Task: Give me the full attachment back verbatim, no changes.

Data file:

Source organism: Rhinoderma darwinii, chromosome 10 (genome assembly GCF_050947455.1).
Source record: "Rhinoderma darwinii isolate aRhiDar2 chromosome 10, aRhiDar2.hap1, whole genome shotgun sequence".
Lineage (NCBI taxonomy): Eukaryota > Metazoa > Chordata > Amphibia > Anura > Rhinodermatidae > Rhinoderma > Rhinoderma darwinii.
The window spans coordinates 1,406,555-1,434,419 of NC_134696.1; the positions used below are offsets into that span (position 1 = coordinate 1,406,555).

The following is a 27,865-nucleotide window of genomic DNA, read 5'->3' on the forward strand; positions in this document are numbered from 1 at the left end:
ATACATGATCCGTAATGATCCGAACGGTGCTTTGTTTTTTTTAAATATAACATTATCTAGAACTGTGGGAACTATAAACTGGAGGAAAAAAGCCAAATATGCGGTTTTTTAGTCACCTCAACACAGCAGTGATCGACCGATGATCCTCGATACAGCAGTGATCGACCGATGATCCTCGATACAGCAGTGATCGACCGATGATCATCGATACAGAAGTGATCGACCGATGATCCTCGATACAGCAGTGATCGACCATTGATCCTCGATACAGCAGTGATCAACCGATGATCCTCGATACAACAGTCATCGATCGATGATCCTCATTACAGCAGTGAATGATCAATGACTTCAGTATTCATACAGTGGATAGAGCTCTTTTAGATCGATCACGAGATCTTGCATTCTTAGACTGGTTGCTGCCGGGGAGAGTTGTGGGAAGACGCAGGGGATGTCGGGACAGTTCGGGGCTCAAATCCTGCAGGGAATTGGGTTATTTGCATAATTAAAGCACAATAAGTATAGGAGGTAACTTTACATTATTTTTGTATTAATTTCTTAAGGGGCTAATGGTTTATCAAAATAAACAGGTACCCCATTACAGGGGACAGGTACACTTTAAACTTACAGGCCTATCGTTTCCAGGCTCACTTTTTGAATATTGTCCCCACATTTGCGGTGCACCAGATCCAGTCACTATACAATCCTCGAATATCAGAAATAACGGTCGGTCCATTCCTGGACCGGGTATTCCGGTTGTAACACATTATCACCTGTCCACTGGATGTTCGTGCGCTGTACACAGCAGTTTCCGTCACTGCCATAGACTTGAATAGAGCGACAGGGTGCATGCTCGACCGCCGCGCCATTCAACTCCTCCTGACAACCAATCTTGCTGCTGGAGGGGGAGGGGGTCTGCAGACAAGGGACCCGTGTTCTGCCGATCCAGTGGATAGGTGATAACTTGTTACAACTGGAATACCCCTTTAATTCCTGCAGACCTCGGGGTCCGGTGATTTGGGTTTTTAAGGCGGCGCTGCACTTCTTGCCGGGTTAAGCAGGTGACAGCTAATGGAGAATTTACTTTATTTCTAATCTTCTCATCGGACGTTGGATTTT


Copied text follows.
Source organism: Rhinoderma darwinii, chromosome 10 (genome assembly GCF_050947455.1).
Source record: "Rhinoderma darwinii isolate aRhiDar2 chromosome 10, aRhiDar2.hap1, whole genome shotgun sequence".
Lineage (NCBI taxonomy): Eukaryota > Metazoa > Chordata > Amphibia > Anura > Rhinodermatidae > Rhinoderma > Rhinoderma darwinii.
The window spans coordinates 1,406,555-1,434,419 of NC_134696.1; the positions used below are offsets into that span (position 1 = coordinate 1,406,555).

The following is a 27,865-nucleotide window of genomic DNA, read 5'->3' on the forward strand; positions in this document are numbered from 1 at the left end:
ATACATGATCCGTAATGATCCGAACGGTGCTTTGTTTTTTTTAAATATAACATTATCTAGAACTGTGGGAACTATAAACTGGAGGAAAAAAGCCAAATATGCGGTTTTTTAGTCACCTCAACACAGCAGTGATCGACCGATGATCCTCGATACAGCAGTGATCGACCGATGATCCTCGATACAGCAGTGATCGACCGATGATCATCGATACAGAAGTGATCGACCGATGATCCTCGATACAGCAGTGATCGACCATTGATCCTCGATACAGCAGTGATCAACCGATGATCCTCGATACAACAGTCATCGATCGATGATCCTCATTACAGCAGTGAATGATCAATGACTTCAGTATTCATACAGTGGATAGAGCTCTTTTAGATCGATCACGAGATCTTGCATTCTTAGACTGGTTGCTGCCGGGGAGAGTTGTGGGAAGACGCAGGGGATGTCGGGACAGTTCGGGGCTCAAATCCTGCAGGGAATTGGGTTATTTGCATAATTAAAGCACAATAAGTATAGGAGGTAACTTTACATTATTTTTGTATTAATTTCTTAAGGGGCTAATGGTTTATCAAAATAAACAGGTACCCCATTACAGGGGACAGGTACACTTTAAACTTACAGGCCTATCGTTTCCAGGCTCACTTTTTGAATATTGTCCCCACATTTGCGGTGCACCAGATCCAGTCACTATACAATCCTCGAATATCAGAAATAACGGTCGGTCCATTCCTGGACCGGGTATTCCGGTTGTAACACATTATCACCTGTCCACTGGATGTTCGTGCGCTGTACACAGCAGTTTCCGTCACTGCCATAGACTTGAATAGAGCGACAGGGTGCATGCTCGACCGCCGCGCCATTCAACTCCTCCTGACAACCAATCTTGCTGCTGGAGGGGGAGGGGGTCTGCAGACAAGGGACCCGTGTTCTGCCGATCCAGTGGATAGGTGATAACTTGTTACAACTGGAATACCCCTTTAATTCCTGCAGACCTCGGGGTCCGGTGATTTGGGTTTTTAAGGCGGCGCTGCACTTCTTGCCGGGTTAAGCAGGTGACAGCTAATGGAGAATTTACTTTATTTCTAATCTTCTCATCGGACGTTGGATTTT